Kwon on a one year rental is going to cost a good chunk. I'd rather use that on the OL, and resigning JJ11 and Grady.

Link to comment
Share on other sites

Why do they assume we will have a healthy lineup in 2019? Teams deal with injury EVERY year and we might again deal with it next year.

We need coaches that can adapt well enough to push through injury issues like the Eagles did as they played 13 players in their secondary.

Link to comment
Share on other sites

1 hour ago, vel said:

I was on the Devin White train early on but I've cooled a good but. He's rarely in coverage. If we want to go LB, I'd rather aim for Kwon on a one year rental paired with McCoy than White. 

To be fair, Deion Jones wasn't known for his coverage ability coming out of LSU either, despite running a 4.3. In fact, Devin White statistically had better numbers in regards to PDs and INTs. I do agree he blitzed too much, but I think White is athletic and instinctual enough to be as good as Debo in coverage in the pros.

Link to comment
Share on other sites

I'm sorry but these players on the Falcons defense aren't equivalent to the Seahawks team Quinn had. 

I keep saying there's a disconnect between what Quinn says he wants (fast & physical) players; and who the front office brings in.

Neal not equal to Chancellor 

Jones is not equal to Wagner 

Kazee and Allen are not equal to Thomas

Grady not equal to Bennett

Beasley sure as h3ll not equal to Avril

Trufant and Alford...well they're just overpaid CBs who are no where near Sherman.  Oliver still to draw to know what he'll be. 

Link to comment
Share on other sites

16 minutes ago, Da_Truth said:

I'm sorry but these players on the Falcons defense aren't equivalent to the Seahawks team Quinn had. 

I keep saying there's a disconnect between what Quinn says he wants (fast & physical) players; and who the front office brings in.

Neal not equal to Chancellor 

Jones is not equal to Wagner 

Kazee and Allen are not equal to Thomas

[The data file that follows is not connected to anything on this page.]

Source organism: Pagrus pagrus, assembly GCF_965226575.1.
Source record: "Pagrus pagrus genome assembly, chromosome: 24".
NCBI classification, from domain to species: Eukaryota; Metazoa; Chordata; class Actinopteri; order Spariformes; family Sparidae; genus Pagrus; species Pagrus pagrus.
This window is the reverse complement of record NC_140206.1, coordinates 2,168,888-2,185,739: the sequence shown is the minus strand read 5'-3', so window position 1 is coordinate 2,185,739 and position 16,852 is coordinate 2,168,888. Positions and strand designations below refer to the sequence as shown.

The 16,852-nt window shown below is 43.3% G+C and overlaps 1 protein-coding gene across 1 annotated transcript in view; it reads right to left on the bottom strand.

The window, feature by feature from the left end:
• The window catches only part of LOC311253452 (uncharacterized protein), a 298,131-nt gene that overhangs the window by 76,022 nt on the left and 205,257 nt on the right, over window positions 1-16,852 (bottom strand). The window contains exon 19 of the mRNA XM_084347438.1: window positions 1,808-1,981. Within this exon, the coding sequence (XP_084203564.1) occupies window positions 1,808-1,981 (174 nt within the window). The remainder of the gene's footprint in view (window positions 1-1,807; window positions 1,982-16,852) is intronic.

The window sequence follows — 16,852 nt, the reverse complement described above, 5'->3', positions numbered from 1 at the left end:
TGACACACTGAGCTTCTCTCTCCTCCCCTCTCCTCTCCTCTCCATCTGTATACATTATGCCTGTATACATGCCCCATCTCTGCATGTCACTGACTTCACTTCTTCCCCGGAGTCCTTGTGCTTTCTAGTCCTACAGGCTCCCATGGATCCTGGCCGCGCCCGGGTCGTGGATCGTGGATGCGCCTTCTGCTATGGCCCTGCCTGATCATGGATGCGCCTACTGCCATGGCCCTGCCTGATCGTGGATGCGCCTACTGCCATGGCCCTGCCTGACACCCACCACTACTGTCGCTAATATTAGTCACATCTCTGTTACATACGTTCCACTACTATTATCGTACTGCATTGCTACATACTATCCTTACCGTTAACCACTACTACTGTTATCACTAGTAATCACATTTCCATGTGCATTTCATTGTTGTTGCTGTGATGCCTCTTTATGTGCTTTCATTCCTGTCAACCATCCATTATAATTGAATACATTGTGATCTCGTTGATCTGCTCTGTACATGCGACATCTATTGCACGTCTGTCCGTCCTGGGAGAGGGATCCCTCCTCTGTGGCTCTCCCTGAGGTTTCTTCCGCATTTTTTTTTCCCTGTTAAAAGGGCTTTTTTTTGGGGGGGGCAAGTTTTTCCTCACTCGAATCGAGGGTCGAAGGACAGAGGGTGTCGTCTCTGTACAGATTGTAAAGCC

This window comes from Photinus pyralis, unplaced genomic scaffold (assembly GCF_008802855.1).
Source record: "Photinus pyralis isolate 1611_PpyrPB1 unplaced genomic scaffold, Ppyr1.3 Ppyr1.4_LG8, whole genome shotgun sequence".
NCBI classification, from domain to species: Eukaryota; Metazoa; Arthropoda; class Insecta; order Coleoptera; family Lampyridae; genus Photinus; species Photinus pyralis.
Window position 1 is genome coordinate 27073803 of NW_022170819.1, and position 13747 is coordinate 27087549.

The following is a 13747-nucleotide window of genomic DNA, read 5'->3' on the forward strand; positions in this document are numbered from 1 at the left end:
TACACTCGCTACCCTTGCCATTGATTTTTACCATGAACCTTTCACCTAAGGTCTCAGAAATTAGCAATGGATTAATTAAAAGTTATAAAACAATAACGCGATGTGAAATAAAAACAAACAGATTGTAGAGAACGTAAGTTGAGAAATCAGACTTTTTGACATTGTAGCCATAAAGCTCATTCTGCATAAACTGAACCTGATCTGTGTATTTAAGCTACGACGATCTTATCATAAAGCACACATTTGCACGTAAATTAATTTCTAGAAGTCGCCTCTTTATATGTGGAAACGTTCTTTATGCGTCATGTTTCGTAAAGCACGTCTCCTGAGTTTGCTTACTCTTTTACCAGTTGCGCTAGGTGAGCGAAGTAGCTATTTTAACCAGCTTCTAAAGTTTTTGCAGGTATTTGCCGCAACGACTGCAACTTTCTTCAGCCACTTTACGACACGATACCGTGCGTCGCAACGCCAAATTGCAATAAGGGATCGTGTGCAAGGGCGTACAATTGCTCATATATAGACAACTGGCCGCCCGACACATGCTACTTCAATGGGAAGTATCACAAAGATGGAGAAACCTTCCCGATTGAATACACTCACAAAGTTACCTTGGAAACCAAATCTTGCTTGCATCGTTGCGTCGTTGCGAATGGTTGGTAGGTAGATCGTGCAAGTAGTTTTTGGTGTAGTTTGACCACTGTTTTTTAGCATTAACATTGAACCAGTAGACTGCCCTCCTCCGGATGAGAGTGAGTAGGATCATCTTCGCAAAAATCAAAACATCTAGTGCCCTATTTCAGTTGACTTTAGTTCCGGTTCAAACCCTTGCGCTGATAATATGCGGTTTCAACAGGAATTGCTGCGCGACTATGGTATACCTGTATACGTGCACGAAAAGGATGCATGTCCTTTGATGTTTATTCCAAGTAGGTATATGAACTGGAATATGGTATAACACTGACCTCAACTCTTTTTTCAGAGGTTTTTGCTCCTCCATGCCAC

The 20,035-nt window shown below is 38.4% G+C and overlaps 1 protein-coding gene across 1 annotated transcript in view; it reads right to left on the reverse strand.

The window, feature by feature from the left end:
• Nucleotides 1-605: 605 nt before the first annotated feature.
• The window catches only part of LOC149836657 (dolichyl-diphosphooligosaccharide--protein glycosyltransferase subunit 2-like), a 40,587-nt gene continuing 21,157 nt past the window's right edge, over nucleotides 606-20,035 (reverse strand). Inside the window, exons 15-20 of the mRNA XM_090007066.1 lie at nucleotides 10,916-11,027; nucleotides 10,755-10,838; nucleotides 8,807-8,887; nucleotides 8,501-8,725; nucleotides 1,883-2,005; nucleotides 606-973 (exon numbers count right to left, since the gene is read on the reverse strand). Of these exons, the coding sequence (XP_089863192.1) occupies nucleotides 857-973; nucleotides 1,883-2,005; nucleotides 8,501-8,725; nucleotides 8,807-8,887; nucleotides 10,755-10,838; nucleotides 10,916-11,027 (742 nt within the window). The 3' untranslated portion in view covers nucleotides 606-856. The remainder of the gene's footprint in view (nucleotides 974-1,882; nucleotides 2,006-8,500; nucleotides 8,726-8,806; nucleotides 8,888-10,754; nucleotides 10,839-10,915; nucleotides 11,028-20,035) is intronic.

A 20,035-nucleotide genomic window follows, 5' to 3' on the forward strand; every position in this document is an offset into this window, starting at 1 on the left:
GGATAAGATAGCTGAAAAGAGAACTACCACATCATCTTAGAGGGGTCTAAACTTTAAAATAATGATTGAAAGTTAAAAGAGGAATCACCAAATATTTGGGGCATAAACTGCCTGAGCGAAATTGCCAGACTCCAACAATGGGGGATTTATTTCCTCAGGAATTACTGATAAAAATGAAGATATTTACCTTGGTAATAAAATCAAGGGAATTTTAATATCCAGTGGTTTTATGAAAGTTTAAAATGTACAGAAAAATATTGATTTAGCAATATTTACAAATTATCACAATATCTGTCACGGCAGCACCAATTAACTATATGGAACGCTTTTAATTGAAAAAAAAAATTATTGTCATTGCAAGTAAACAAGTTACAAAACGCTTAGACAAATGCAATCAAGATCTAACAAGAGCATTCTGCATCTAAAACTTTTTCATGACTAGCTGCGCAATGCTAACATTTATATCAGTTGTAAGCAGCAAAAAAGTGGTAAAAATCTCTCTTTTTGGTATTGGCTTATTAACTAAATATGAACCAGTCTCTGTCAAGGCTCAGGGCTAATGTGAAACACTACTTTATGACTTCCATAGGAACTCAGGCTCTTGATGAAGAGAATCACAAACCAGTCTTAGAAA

Grady not equal to Bennett

Beasley sure as h3ll not equal to Avril

Trufant and Alford...well they're just overpaid CBs who are no where near Sherman.  Oliver still to draw to know what he'll be. 

I disagree on some of your comparisons. But the comparison is being done wrong regardless. 

Comparing how good they are will always be difficult for individuals who were a part of the #1 defense for many years. What people are comparing, and rightfully so, are their skillsets in which most of those indivduals above compare to in many ways.

Link to comment
Share on other sites

28 minutes ago, Da_Truth said:

I'm sorry but these players on the Falcons defense aren't equivalent to the Seahawks team Quinn had. 

I keep saying there's a disconnect between what Quinn says he wants (fast & physical) players; and who the front office brings in.

Neal not equal to Chancellor 

Jones is not equal to Wagner 

Kazee and Allen are not equal to Thomas

Grady not equal to Bennett

Beasley sure as h3ll not equal to Avril

Trufant and Alford...well they're just overpaid CBs who are no where near Sherman.  Oliver still to draw to know what he'll be. 

Like for like comparisons will never hold.

A lot of the players stack up pretty well.  The most glaring difference is at FS, Sherman, and DL in general.  They had 6 players as good as our top 3 on the DL.

Link to comment
Share on other sites

29 minutes ago, Da_Truth said:

I'm sorry but these players on the Falcons defense aren't equivalent to the Seahawks team Quinn had. 

I keep saying there's a disconnect between what Quinn says he wants (fast & physical) players; and who the front office brings in.